Alleghany Corporation v. Breswick & Company

PETITIONER:Alleghany Corporation
RESPONDENT:Breswick & Company
LOCATION:Congress

DOCKET NO.: 36
DECIDED BY: Warren Court (1957-1958)
LOWER COURT:

CITATION: 353 US 151 (1957)
ARGUED: Jan 23, 1957 / Jan 24, 1957
DECIDED: Apr 22, 1957

Facts of the case

Question

  • Oral Argument – January 24, 1957 (Part 2)
  • Oral Argument – January 24, 1957 (Part 1)
  • Audio Transcription for Oral Argument – January 24, 1957 (Part 2) in Alleghany Corporation v. Breswick & Company
    Audio Transcription for Oral Argument – January 24, 1957 (Part 1) in Alleghany Corporation v. Breswick & Company

    Audio Transcription for Oral Argument – January 23, 1957 in Alleghany Corporation v. Breswick & Company

    Earl Warren:

    Number 36, Alleghany Corporation et al.versus Breswick and Company et al.Number 82, Baker, Weeks and Company et al.versus Breswick and Company et al.

    Number 114, Interstate Commerce Commission versus Breswick and Company et al.

    Mr. Seymour.

    Whitney North Seymour:

    May it please the Court.

    It is my understanding that the appellant side of the case has a total of an hour and half and for convenience I got in touch with other counsel and we’re going to divide the time on the basis of — my taking 40 minutes for Alleghany in opening the case.

    Mr. Ginnane taking 25 minutes for the Interstate Commerce Commission, Mr. Levin taking 15 minutes for the preferred stockholders, Mr. Kahan taking two minutes for certain common stockholders, and if that all works out I hope that we’ll end up with eight minutes left for reply.

    Earl Warren:

    We had one of those situation just did and we’re about —

    Whitney North Seymour:

    Well —

    Earl Warren:

    You better watch your time.

    Whitney North Seymour:

    I’m — I’m trying to hope.

    These are appeals from a judgment of a three-judge District Court in New York, convened under the Urgent Deficiencies Act.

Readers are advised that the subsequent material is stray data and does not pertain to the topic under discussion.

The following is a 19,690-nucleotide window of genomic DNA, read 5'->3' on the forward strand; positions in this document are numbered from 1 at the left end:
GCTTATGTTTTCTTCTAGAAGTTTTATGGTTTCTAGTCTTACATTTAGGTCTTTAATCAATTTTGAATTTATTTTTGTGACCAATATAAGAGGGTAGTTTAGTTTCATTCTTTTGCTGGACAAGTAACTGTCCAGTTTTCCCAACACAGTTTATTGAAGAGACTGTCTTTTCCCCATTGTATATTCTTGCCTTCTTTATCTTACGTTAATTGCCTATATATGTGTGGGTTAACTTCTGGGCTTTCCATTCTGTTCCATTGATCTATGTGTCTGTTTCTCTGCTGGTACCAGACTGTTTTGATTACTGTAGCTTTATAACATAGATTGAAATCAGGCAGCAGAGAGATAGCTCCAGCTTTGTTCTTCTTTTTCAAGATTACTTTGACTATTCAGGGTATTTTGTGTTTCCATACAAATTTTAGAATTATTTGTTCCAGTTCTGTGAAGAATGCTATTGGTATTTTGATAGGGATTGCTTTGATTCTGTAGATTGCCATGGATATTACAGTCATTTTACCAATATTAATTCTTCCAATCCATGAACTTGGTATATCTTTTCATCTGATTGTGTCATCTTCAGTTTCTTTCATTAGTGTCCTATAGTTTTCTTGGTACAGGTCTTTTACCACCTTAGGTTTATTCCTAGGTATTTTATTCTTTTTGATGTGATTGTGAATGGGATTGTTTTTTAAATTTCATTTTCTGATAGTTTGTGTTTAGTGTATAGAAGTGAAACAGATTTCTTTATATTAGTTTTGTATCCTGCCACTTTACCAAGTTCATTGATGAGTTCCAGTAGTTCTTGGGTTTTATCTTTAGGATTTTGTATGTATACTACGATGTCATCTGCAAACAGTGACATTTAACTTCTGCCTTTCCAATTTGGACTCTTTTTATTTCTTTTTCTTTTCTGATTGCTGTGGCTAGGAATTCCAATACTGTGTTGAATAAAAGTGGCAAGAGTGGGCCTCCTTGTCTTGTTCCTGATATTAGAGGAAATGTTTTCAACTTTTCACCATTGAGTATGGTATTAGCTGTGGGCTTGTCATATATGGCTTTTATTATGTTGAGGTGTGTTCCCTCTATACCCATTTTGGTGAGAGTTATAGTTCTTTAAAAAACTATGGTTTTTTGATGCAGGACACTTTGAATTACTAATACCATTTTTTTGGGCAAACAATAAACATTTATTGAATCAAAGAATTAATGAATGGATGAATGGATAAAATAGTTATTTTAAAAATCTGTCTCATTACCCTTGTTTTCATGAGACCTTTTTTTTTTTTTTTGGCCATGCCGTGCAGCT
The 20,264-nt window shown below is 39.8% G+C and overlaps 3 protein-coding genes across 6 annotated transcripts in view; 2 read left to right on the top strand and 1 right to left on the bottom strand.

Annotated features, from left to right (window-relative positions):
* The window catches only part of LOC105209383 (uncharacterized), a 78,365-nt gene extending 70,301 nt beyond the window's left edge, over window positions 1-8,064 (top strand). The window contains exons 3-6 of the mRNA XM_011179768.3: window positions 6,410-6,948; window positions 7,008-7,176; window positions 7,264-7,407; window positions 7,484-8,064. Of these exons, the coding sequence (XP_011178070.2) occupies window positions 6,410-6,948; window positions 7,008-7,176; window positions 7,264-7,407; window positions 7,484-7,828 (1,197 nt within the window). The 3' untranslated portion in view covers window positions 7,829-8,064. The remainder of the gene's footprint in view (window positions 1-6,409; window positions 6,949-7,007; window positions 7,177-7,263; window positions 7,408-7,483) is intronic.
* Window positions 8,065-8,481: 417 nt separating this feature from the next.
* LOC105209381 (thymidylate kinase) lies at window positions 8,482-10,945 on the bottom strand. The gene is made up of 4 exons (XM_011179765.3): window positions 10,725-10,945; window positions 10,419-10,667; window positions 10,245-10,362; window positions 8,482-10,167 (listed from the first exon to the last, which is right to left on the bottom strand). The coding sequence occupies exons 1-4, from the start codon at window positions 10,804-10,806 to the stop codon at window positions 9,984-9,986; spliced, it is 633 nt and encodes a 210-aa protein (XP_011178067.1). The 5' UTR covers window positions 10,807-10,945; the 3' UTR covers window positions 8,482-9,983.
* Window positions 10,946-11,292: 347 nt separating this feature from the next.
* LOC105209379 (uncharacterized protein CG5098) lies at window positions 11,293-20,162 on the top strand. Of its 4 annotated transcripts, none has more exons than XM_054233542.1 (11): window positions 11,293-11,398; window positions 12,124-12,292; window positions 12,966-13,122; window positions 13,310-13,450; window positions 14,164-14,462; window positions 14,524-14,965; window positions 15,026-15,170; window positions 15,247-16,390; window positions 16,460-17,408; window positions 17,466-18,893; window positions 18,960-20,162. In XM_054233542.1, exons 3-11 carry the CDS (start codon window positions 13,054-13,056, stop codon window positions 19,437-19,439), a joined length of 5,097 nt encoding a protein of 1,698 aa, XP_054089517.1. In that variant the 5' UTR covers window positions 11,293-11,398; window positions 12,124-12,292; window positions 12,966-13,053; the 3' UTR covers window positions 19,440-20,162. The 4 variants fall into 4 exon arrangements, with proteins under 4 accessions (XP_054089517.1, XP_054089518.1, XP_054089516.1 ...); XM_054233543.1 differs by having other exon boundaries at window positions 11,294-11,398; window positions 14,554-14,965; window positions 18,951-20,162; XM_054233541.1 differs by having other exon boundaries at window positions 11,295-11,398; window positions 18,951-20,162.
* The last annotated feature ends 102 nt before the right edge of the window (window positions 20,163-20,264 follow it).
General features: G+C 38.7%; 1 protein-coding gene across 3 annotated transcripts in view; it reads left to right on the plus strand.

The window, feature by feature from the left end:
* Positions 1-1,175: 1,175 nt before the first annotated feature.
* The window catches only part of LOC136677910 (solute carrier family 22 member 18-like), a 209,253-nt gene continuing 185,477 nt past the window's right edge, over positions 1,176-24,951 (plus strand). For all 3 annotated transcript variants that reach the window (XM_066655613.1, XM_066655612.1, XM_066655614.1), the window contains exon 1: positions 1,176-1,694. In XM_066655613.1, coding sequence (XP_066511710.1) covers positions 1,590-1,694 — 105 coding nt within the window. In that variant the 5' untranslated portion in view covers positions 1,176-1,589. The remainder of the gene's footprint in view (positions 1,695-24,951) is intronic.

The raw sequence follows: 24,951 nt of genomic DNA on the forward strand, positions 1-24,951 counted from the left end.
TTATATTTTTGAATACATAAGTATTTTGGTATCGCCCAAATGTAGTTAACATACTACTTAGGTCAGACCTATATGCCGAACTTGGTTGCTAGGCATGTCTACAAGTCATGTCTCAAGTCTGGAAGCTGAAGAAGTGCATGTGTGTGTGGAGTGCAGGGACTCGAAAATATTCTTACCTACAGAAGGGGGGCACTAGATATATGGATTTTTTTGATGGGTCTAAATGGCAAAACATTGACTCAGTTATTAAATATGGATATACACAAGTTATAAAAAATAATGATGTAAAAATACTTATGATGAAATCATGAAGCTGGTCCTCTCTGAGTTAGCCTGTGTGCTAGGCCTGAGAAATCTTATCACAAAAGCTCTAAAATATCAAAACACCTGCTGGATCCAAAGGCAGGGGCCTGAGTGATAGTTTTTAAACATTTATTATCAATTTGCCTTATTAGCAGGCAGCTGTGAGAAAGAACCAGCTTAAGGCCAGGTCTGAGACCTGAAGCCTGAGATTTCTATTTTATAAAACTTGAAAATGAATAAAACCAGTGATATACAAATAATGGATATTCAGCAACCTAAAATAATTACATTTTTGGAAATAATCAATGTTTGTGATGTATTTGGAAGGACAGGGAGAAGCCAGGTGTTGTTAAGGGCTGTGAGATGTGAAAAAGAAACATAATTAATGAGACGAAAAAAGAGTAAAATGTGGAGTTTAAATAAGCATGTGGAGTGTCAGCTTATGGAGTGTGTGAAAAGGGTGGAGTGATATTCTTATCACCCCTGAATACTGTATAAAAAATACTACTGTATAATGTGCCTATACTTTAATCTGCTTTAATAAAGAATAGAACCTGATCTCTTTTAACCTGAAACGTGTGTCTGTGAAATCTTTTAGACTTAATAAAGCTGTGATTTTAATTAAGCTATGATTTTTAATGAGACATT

The questions involved concerned the Interstate Commerce Act and some questions under the Investment Company Act.

    The judgment, which appears at page 555, has had a very sweeping impact on I.C.C.regulation and on the company and on its stockholders.

    It did three major things.

    First, it enjoined part of a Commission order which continued jurisdiction over Alleghany, which is the company that controls New York Central, in connection with an application made in 1954 and decided by the Commission in 1955 by Alleghany with Central and others, continuing its control over Alleghany as a non-carrier controlling carriers.

    The effect of that portion of the judgment is to oust — oust Interstate Commerce Commission jurisdiction, not only over Alleghany but over other companies which may be carrier holding companies.

    This jurisdiction over Alleghany had been exercised by the Commission continuously since 1945 and of course such a result has a far-reaching effect.

    Next, it set aside and enjoined an order of the Commission under Section 20 (a) of the Interstate Commerce Act, approving after a very careful consideration, a proposed issue by Alleghany of six percent preferred stock to some 130,000 preferred stockholders, preferred stock which was intended to wipeout about $18 million in accumulated dividends.

    So the dividends might have ultimately be paid on the common stock.

    This was in the teeth of a decision by the Interstate Commerce Commission with — after hearing the appellees, upholding the issue against all the contention made against it as a proper security issue to be issued by a carrier holding company.

    And I think Your Honors will see as you scrutinize this record that the I.C.C.had given the most careful consideration to that question.